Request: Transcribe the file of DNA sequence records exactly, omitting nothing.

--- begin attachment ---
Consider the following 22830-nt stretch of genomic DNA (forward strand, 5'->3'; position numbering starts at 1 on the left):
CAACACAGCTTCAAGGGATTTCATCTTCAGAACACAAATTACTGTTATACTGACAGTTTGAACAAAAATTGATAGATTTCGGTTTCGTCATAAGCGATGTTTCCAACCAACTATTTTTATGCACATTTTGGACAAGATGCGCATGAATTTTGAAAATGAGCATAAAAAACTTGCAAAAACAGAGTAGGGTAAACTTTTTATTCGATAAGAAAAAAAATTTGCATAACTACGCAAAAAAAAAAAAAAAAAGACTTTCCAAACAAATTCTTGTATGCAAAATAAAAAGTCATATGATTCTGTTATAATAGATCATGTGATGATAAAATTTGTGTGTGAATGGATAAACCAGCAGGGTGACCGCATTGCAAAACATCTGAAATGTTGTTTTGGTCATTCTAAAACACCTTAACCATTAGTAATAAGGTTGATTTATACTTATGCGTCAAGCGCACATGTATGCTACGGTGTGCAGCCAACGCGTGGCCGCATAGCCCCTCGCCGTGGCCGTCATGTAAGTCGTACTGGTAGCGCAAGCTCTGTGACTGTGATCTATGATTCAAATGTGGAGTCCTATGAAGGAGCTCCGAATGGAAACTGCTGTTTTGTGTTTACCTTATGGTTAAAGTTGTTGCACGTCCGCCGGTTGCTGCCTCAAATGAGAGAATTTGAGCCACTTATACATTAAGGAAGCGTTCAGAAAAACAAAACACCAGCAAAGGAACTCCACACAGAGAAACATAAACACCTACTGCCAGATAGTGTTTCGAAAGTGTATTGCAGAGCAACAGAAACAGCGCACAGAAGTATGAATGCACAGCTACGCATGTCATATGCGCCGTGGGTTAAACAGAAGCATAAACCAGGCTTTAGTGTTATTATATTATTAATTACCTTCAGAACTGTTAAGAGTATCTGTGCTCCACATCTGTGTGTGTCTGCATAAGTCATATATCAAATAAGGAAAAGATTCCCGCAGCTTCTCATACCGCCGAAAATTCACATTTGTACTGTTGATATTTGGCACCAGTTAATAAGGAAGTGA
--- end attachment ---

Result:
Consider the following 22830-nt stretch of genomic DNA (forward strand, 5'->3'; position numbering starts at 1 on the left):
CAACACAGCTTCAAGGGATTTCATCTTCAGAACACAAATTACTGTTATACTGACAGTTTGAACAAAAATTGATAGATTTCGGTTTCGTCATAAGCGATGTTTCCAACCAACTATTTTTATGCACATTTTGGACAAGATGCGCATGAATTTTGAAAATGAGCATAAAAAACTTGCAAAAACAGAGTAGGGTAAACTTTTTATTCGATAAGAAAAAAAATTTGCATAACTACGCAAAAAAAAAAAAAAAAAGACTTTCCAAACAAATTCTTGTATGCAAAATAAAAAGTCATATGATTCTGTTATAATAGATCATGTGATGATAAAATTTGTGTGTGAATGGATAAACCAGCAGGGTGACCGCATTGCAAAACATCTGAAATGTTGTTTTGGTCATTCTAAAACACCTTAACCATTAGTAATAAGGTTGATTTATACTTATGCGTCAAGCGCACATGTATGCTACGGTGTGCAGCCAACGCGTGGCCGCATAGCCCCTCGCCGTGGCCGTCATGTAAGTCGTACTGGTAGCGCAAGCTCTGTGACTGTGATCTATGATTCAAATGTGGAGTCCTATGAAGGAGCTCCGAATGGAAACTGCTGTTTTGTGTTTACCTTATGGTTAAAGTTGTTGCACGTCCGCCGGTTGCTGCCTCAAATGAGAGAATTTGAGCCACTTATACATTAAGGAAGCGTTCAGAAAAACAAAACACCAGCAAAGGAACTCCACACAGAGAAACATAAACACCTACTGCCAGATAGTGTTTCGAAAGTGTATTGCAGAGCAACAGAAACAGCGCACAGAAGTATGAATGCACAGCTACGCATGTCATATGCGCCGTGGGTTAAACAGAAGCATAAACCAGGCTTTAGTGTTATTATATTATTAATTACCTTCAGAACTGTTAAGAGTATCTGTGCTCCACATCTGTGTGTGTCTGCATAAGTCATATATCAAATAAGGAAAAGATTCCCGCAGCTTCTCATACCGCCGAAAATTCACATTTGTACTGTTGATATTTGGCACCAGTTAATAAGGAAGTGA